Canada is turning to nuclear power to generate needed power, help offset carbon emissions, and meet its climate goals.
- Canada has approved financing a US$708-million construction on a grid-scale small modular reactor (SMR) in Darlington, Ontario.
- “The project, which is being developed by utility Ontario Power Generation (OPG), will be the first commercial grid-scale SMR in the Group of Seven wealthy nations (G7),” says Reuters.
- “We are doing this because nuclear energy—as a non-emitting source of energy—is critical to the achievement of Canada’s and the world’s climate goals … Nuclear power is one source that can help in reaching our climate targets while addressing growing future demand,” says Natural Resources Minister Jonathan Wilkinson.
- The country is seeking to meet the G-7’s goals of cutting greenhouse gas emissions and even plans to cut emissions by as much as 45% by 2030.
- Nuclear power currently supplies 15% of Canada’s electricity and the new plant could power an additional 300,000 homes.
- OPG is hoping to complete construction on the SMR by 2030.
- “The reactors are designed by GE Hitachi Nuclear Energy, an alliance between General Electric Co. and Japan’s Hitachi Ltd,” says Reuters.
Why it’s Important
Nuclear power has rapidly become one of the most reliable power sources as major governments scramble to replace carbon-fuel sources.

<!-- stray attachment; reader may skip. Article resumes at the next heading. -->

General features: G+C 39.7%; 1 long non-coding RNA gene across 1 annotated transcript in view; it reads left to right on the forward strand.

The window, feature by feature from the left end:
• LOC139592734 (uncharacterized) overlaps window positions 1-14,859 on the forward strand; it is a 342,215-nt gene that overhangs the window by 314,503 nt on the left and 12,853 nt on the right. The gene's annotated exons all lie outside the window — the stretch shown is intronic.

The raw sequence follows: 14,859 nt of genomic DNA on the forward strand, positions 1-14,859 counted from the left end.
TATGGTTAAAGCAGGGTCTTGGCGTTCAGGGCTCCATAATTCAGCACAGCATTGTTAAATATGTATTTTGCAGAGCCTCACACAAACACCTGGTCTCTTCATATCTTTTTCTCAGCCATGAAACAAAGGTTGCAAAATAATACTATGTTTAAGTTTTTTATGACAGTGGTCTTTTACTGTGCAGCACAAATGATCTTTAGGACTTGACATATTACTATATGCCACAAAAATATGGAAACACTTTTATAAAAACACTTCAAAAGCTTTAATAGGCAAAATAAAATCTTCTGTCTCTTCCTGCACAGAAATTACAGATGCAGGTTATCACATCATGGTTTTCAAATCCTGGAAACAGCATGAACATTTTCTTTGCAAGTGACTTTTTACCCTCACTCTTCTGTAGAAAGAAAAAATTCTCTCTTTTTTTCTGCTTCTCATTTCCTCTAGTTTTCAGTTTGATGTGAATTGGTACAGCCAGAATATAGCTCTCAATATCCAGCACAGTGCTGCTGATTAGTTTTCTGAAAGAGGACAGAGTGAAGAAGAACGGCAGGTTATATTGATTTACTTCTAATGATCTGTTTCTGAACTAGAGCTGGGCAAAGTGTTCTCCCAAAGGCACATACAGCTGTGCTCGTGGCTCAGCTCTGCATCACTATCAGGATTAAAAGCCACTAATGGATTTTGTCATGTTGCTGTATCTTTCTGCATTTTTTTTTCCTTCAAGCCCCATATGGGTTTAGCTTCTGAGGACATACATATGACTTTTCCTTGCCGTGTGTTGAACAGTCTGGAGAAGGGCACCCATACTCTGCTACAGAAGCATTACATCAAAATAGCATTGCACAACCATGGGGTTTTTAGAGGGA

“The energy crisis triggered by the war in Ukraine has renewed interest in nuclear power, and next-generation SMRs are seen as efficient, quicker to build, and a way to possibly accelerate the shift away from fossil fuel,” says Reuters.
Backing up a Bit
The majority of active nuclear reactors are several decades old and approaching the end of their planned operational lifespans. Very few new reactors are currently under construction and the existing ones will need to be revamped to extend their usability.
In the United States, plants are having their lifespans increased to help offset power demand during the transition to net-zero carbon emissions by 2050. The Inflation Reduction Act set aside $30 billion in tax credits for existing nuclear power plants in the United States. California Governor Gavin Newsom proposed extending the lifespan of his state’s last plant past its planned closure in 2025.